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Start Planning NOW For Holiday Spending September 9, 2011

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It sounds crazy, right? Starting in August or September to plan for things you won’t buy for months? But these days with pennies being pinched as tight as they are, planning ahead is the best thing you can do! Listen to financial expert Mike Brescione and get some expert advice to help you prepare for the most wonderful, and expensive, time of the year!

Click on this link for the video:

The Role Of Debt April 25, 2011

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The final installment – Part VI in our “How to Manage Debt & Credit” posts: The Role Of Debt

Today, carrying installment debt is almost a fact of life. Mortgages, car loans, or small-business loans (to name a few) are part of almost everyone’s life. On the other hand, carrying credit card debt is usually not a good idea. At interest rates of 16% and up, it’s hard to justify keeping savings that could pay off that 18% department-store credit card in the bank at 2%.

Debt and credit play increasingly important roles in our lives. As the aging Baby Boomers get closer to their peak earning years, many are realizing the need to reduce debt and increase savings. Even though analyzing your spending habits and creating a budget to address your debt may seem a little overwhelming, the simplicity of the philosophy of the Depression era still stands: Never spend more than you earn. Once you have come to grips with this basic fact, managing your debt will become far easier and more rewarding.


  • Installment debt means the loan is paid off in a specified period of time by making predetermined payments periodically.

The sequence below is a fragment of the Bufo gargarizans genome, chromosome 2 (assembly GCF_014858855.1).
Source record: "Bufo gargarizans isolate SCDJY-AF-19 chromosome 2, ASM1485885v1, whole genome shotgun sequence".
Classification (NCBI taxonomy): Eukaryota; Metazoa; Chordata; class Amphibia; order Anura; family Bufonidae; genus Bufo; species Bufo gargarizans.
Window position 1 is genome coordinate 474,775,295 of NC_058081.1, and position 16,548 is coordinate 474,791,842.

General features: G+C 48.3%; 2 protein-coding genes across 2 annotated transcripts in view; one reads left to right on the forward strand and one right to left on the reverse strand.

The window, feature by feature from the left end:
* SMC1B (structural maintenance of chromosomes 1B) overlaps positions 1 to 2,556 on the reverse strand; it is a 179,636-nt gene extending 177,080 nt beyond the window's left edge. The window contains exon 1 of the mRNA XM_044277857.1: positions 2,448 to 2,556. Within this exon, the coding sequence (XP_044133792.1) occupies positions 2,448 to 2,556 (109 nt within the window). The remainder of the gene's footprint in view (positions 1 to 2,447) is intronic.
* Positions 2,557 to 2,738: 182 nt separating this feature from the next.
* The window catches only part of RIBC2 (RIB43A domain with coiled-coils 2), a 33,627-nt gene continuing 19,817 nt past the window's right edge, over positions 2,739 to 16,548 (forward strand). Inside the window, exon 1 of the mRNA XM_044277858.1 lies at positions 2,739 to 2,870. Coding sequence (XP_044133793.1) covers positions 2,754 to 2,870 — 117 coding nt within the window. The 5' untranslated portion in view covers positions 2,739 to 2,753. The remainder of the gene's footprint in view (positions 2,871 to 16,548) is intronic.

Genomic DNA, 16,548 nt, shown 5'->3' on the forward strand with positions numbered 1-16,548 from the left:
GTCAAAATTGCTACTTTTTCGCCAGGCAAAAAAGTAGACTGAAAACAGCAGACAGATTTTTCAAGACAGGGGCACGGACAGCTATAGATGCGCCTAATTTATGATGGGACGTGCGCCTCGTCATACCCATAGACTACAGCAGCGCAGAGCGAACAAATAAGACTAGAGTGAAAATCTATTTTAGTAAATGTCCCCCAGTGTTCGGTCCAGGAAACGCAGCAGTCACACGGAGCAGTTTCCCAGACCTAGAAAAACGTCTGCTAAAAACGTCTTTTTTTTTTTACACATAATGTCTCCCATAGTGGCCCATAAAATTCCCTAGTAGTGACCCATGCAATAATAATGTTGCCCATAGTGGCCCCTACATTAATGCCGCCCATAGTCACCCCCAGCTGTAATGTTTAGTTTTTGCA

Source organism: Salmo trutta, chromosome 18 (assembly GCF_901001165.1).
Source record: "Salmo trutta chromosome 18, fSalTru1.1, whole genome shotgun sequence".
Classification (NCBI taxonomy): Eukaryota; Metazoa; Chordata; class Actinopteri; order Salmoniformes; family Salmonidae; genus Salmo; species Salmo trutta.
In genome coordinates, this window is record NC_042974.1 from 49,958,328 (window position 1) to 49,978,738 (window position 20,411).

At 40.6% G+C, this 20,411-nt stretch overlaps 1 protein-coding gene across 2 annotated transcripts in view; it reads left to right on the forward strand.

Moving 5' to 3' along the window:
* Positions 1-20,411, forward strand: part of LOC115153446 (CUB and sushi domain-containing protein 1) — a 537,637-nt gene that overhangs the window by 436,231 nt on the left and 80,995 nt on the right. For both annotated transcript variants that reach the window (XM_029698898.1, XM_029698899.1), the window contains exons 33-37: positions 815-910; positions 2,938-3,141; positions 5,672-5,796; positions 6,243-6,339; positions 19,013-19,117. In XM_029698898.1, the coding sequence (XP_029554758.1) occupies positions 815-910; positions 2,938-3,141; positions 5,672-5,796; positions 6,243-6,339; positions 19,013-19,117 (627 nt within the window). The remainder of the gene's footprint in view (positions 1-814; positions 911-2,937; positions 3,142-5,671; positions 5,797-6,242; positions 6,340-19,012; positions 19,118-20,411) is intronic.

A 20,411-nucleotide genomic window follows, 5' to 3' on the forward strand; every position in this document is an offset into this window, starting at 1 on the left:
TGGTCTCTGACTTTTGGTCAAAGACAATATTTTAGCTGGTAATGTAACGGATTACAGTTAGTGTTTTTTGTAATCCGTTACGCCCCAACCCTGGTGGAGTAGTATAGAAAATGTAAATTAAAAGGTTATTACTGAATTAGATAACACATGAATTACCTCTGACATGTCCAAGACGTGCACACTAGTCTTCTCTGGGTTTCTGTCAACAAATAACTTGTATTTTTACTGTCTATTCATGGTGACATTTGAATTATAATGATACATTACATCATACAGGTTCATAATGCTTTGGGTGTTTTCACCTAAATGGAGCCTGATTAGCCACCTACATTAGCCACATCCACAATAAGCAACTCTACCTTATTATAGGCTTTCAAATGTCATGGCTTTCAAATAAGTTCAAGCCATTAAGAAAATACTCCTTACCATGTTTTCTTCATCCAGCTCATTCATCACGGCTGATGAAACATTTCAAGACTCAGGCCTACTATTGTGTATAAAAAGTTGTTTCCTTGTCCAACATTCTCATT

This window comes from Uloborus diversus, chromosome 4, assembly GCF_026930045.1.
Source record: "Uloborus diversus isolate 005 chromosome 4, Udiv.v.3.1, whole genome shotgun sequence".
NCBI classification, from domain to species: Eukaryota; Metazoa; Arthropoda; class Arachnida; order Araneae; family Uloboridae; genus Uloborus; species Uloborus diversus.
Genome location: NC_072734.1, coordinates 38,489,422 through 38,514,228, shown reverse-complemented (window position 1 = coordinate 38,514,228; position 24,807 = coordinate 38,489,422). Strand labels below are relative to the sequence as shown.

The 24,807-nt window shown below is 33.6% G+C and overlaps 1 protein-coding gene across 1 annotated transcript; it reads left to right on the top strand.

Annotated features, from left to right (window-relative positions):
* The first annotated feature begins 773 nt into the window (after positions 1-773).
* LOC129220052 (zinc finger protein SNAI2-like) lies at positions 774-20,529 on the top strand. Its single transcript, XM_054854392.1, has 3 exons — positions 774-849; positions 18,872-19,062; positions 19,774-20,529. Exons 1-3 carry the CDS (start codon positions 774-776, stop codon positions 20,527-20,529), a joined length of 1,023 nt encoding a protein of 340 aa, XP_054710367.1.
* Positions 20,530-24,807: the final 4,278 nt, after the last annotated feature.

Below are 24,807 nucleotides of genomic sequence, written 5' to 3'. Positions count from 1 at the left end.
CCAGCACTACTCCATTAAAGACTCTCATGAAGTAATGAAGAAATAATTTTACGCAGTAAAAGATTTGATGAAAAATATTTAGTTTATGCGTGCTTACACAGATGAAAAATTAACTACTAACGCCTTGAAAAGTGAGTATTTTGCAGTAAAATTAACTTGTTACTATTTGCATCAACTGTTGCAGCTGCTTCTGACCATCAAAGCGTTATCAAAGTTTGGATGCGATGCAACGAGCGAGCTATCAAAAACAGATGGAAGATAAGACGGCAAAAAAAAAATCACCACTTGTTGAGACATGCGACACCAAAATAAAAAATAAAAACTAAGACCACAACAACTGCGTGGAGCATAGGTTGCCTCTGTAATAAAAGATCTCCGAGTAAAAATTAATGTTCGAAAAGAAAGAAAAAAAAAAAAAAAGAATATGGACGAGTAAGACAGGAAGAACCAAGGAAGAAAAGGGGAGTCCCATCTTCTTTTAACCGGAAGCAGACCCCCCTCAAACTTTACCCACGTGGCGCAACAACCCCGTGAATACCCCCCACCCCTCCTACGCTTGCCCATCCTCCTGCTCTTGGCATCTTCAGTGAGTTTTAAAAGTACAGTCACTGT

• Revolving credit is a line of credit that is instantly available through use of a credit card (and sometimes a check).
  • As you pay down your debt in a revolving line of credit, the minimum payment is also reduced, thus extending your payoff period and, consequently, the interest you pay.
  • Spending more than you earn in any given period is a dangerous practice at best, but doing it over an extended period of time can be financial suicide.
Thanks to Yahoo! Finance

Using Credit Wisely April 14, 2011

Posted by CredZoo - Tame Your Credit in About CredZoo, Tips For Good Credit.
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Part IV in our “How to Manage Debt & Credit” posts: Using Credit Wisely

To use credit intelligently, start by examining the terms of the card(s) you are currently using. Keeping track of your cards, their rates, and your current balances will help you to be aware of how you use credit cards. Increased competition in recent years has led some credit card companies to offer enticing features to attract new cardholders, including no annual fees and low interest rates for an introductory period. (And credit card companies sometimes will give their introductory rates to existing cardholders so that they won’t transfer their balances to another credit card company.)

CredZoo has written a lot on this subject, and has much to offer about credit, using credit wisely and – of course – repairing credit!

Installment Debt April 8, 2011

Posted by CredZoo - Tame Your Credit in New Credit Information, Tips For Good Credit.
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Part II in our “How to Manage Debt & Credit” posts: What is installment Debt? Is it good or bad?

Debt comes in many forms, and most types help us in our daily lives — when used responsibly. Most people cannot buy a home without some financial help, and many cannot buy a car (especially a new one) without some sort of financing. The money borrowed to purchase large-ticket items is called installment debt: The debtor pays a portion of the total at regular intervals over a specified period of time. At the end of that time period, the loan with interest is paid off.

Installment debt allows you to purchase items at a competitive interest rate: for example, 5% to 7% for a 30-year home mortgage and 8% or 9% for a car loan. The loan is paid back on an amortizing schedule, monthly payments of a fixed amount that remain constant over the life of the loan. At first, most of the monthly payment consists of interest. In later years, principal begins to be paid down.

Installment debt is easily budgeted and the debt is eliminated on a predetermined date. Even for those who may actually have the cash to purchase the desired item, installment debt can make financial sense if you can earn a higher return (after taxes) on your investment of cash than you must pay on your installment debt.